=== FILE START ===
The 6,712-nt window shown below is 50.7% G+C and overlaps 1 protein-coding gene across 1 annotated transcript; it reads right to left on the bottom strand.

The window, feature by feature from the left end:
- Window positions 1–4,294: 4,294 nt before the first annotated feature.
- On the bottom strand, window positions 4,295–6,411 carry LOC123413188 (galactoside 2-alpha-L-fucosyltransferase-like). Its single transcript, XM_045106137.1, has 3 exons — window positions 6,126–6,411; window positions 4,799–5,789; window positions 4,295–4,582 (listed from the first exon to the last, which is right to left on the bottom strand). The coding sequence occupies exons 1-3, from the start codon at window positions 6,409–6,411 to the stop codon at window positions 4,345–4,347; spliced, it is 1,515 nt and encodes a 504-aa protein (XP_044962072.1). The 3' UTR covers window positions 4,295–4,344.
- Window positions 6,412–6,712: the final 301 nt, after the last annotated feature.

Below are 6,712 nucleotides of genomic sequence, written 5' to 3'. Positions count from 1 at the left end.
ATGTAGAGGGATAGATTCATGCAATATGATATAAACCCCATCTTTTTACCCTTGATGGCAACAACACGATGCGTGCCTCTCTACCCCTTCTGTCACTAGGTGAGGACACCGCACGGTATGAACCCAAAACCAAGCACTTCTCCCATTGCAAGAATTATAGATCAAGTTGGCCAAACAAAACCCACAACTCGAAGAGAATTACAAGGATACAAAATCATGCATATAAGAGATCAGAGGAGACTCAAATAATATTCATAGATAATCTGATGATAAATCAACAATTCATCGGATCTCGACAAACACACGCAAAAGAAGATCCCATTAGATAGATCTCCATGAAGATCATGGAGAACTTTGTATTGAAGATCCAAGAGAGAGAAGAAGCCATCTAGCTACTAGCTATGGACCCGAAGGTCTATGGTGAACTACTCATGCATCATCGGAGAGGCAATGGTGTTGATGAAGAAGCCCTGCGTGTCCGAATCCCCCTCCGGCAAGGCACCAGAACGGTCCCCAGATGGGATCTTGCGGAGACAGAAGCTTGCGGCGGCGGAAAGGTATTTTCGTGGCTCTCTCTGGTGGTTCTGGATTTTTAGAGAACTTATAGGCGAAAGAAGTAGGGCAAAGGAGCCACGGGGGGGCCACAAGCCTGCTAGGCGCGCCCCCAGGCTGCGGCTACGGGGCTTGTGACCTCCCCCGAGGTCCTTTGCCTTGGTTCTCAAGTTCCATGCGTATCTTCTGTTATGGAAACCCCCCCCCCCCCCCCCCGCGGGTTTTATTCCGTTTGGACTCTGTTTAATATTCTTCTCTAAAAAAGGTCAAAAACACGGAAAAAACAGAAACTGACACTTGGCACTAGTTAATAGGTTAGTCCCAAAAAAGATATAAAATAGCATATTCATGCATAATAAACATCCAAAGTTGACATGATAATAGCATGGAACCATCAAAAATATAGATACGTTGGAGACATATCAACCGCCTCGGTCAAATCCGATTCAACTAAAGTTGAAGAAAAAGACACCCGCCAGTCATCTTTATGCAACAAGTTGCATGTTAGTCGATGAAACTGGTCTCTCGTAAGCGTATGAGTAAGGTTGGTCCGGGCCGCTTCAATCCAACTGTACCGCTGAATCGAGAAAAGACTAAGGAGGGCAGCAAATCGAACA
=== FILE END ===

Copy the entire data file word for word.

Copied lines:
The 6,712-nt window shown below is 50.7% G+C and overlaps 1 protein-coding gene across 1 annotated transcript; it reads right to left on the bottom strand.

The window, feature by feature from the left end:
- Window positions 1–4,294: 4,294 nt before the first annotated feature.
- On the bottom strand, window positions 4,295–6,411 carry LOC123413188 (galactoside 2-alpha-L-fucosyltransferase-like). Its single transcript, XM_045106137.1, has 3 exons — window positions 6,126–6,411; window positions 4,799–5,789; window positions 4,295–4,582 (listed from the first exon to the last, which is right to left on the bottom strand). The coding sequence occupies exons 1-3, from the start codon at window positions 6,409–6,411 to the stop codon at window positions 4,345–4,347; spliced, it is 1,515 nt and encodes a 504-aa protein (XP_044962072.1). The 3' UTR covers window positions 4,295–4,344.
- Window positions 6,412–6,712: the final 301 nt, after the last annotated feature.

Below are 6,712 nucleotides of genomic sequence, written 5' to 3'. Positions count from 1 at the left end.
ATGTAGAGGGATAGATTCATGCAATATGATATAAACCCCATCTTTTTACCCTTGATGGCAACAACACGATGCGTGCCTCTCTACCCCTTCTGTCACTAGGTGAGGACACCGCACGGTATGAACCCAAAACCAAGCACTTCTCCCATTGCAAGAATTATAGATCAAGTTGGCCAAACAAAACCCACAACTCGAAGAGAATTACAAGGATACAAAATCATGCATATAAGAGATCAGAGGAGACTCAAATAATATTCATAGATAATCTGATGATAAATCAACAATTCATCGGATCTCGACAAACACACGCAAAAGAAGATCCCATTAGATAGATCTCCATGAAGATCATGGAGAACTTTGTATTGAAGATCCAAGAGAGAGAAGAAGCCATCTAGCTACTAGCTATGGACCCGAAGGTCTATGGTGAACTACTCATGCATCATCGGAGAGGCAATGGTGTTGATGAAGAAGCCCTGCGTGTCCGAATCCCCCTCCGGCAAGGCACCAGAACGGTCCCCAGATGGGATCTTGCGGAGACAGAAGCTTGCGGCGGCGGAAAGGTATTTTCGTGGCTCTCTCTGGTGGTTCTGGATTTTTAGAGAACTTATAGGCGAAAGAAGTAGGGCAAAGGAGCCACGGGGGGGCCACAAGCCTGCTAGGCGCGCCCCCAGGCTGCGGCTACGGGGCTTGTGACCTCCCCCGAGGTCCTTTGCCTTGGTTCTCAAGTTCCATGCGTATCTTCTGTTATGGAAACCCCCCCCCCCCCCCCCCGCGGGTTTTATTCCGTTTGGACTCTGTTTAATATTCTTCTCTAAAAAAGGTCAAAAACACGGAAAAAACAGAAACTGACACTTGGCACTAGTTAATAGGTTAGTCCCAAAAAAGATATAAAATAGCATATTCATGCATAATAAACATCCAAAGTTGACATGATAATAGCATGGAACCATCAAAAATATAGATACGTTGGAGACATATCAACCGCCTCGGTCAAATCCGATTCAACTAAAGTTGAAGAAAAAGACACCCGCCAGTCATCTTTATGCAACAAGTTGCATGTTAGTCGATGAAACTGGTCTCTCGTAAGCGTATGAGTAAGGTTGGTCCGGGCCGCTTCAATCCAACTGTACCGCTGAATCGAGAAAAGACTAAGGAGGGCAGCAAATCGAACA